MEXICO CITY — No further action has been taken against drivers who were investigated for impeding other cars in the pit lane during qualifying at the Mexican Grand Prix.
Max Verstappen, George Russell and Fernando Alonso were all under investigation for blocking the exit of the pit lane as they slowed to a stop in order to create a gap to the car in front as they left the pits.
The problem has occurred at a number of recent races after FIA race director Niels Wittich started enforcing a minimum lap time between the SC2 and SC1 lines (lines on the track after the pit lane exit and before the entrance to the pit lane) for laps during qualifying.
The idea of the minimum lap time was to prevent drivers going slowly in the final sector of the lap during their out-lap in order to create a gap to the car in front. The concern was a slow moving car could be dangerous if another driver is arriving in the same part of the circuit on a flying lap.
The stewards investigated all three drivers in Mexico and determined their slow exits from the pit lane, in which several cars were forced to queue behind, were an unfortunate but ultimately unavoidable side effect of the minimum lap time and preferable to slow-moving cars in the final sector.
“The stewards consider that the entire set of incidents occurred as a direct result of the implementation of the minimum lap time between SC2 and SC1 which is designed (correctly so, in our view) to avoid dangerous backing-up of cars on the circuit during qualification,” the stewards said in a statement.
“We note that there are contrary requirements on drivers in that they must respect the minimum time, they are attempting to create manageable gaps to cars in front, yet they are also required to avoid unnecessarily stopping at the pit exit or driving unnecessarily slowly.
“All parties including the Stewards are firmly of the view that it is better to have the potential of cars backing-up in the pit lane or at the pit exit, instead of the potentially dangerous situation of large speed differences on track.
“We consider that in the main all drivers involved in these incidents were acting in good faith and with safety as a priority. We also accept that race direction has taken the correct approach in apply the minimum lap time. It is desirable that better solution be found for the pit exit however at this stage, what that solution would be, is unknown.”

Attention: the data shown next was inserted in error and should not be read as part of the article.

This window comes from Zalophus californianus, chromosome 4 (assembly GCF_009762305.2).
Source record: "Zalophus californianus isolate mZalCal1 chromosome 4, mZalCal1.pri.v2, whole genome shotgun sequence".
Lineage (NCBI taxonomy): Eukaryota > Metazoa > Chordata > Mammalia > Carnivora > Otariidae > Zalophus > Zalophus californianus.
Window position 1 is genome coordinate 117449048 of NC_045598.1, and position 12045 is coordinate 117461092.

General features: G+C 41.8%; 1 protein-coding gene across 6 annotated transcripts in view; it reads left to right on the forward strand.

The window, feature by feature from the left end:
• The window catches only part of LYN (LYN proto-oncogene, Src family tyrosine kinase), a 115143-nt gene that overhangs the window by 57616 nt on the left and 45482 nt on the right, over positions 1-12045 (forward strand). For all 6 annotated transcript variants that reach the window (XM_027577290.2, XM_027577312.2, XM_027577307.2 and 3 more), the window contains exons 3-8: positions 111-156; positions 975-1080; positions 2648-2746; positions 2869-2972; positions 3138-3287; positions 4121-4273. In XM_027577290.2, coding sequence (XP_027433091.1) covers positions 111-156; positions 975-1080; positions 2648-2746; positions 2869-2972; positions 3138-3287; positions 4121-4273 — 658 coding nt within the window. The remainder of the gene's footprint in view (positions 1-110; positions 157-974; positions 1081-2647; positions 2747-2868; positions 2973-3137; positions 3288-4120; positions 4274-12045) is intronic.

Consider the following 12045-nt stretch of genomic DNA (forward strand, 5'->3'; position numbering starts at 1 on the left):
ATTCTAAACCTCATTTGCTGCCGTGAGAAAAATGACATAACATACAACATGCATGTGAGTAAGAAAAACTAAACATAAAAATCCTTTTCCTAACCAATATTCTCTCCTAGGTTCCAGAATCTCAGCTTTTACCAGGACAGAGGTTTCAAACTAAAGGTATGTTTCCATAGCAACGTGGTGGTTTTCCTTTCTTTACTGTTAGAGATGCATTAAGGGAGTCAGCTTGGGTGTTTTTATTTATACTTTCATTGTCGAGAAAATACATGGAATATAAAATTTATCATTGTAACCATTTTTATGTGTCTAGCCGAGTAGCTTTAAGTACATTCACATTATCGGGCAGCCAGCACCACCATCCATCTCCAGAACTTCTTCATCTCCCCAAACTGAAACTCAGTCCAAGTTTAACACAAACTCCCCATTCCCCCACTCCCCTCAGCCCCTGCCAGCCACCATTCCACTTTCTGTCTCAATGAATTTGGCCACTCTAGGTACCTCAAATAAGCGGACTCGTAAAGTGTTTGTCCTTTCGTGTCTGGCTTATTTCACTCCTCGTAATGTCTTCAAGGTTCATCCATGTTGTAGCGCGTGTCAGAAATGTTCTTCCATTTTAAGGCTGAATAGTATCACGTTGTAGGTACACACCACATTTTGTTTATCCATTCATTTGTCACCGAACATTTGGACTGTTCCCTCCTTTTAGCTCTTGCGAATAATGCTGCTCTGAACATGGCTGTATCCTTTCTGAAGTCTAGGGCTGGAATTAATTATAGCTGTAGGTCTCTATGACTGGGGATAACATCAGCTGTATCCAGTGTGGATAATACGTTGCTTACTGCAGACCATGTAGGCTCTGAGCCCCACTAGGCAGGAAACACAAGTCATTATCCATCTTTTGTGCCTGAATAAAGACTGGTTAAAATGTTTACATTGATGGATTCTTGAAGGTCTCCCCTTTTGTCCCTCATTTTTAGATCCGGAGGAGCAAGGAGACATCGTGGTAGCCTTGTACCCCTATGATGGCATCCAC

The decision means all three drivers will retain their grid positions, with Verstappen set to start in third place behind the two Ferraris on the front row of the grid.
Lewis Hamilton, who qualified sixth, was also cleared of any wrongdoing in a separate incident where he was alleged to have gone too fast under yellow flags at Turn 3 during Q1.
“The on-board video clearly shows there is no light or flag displayed to Car 44 on the straight into Turn 1, then a green light shows as he enters Turn 2, which is followed by 2 pulses of a yellow light then moments later, the light panel is blank,” the stewards said.
“The driver was slightly slower in the mini sector than on his previous push lap. Our determination is that there was no breach of the regulations.”
Logan Sargeant was given a ten-place penalty for overtaking Yuki Tsunoda under yellow flags, but was due to start from last pace regardless. He also received two points on his F1 superlicence, bringing his total to six over a rolling 12 month-period. More than 12 points in a 12-month result in a race ban.
“The driver of Car 2 [Sargeant] stated that he overtook Car 22 [Tsunoda] because he appeared to be going slowly and also because he saw the green panel ahead,” a stewards’ statement said. “The stewards determined however that this was a breach of the regulations.
“The fact that a driver can see a green panel or flag ahead, does not mean that overtaking can occur in what is still a yellow flag zone. Overtaking can only occur after passing the green panel or flag. It was also noted that he did not make a sufficient reduction in speed.”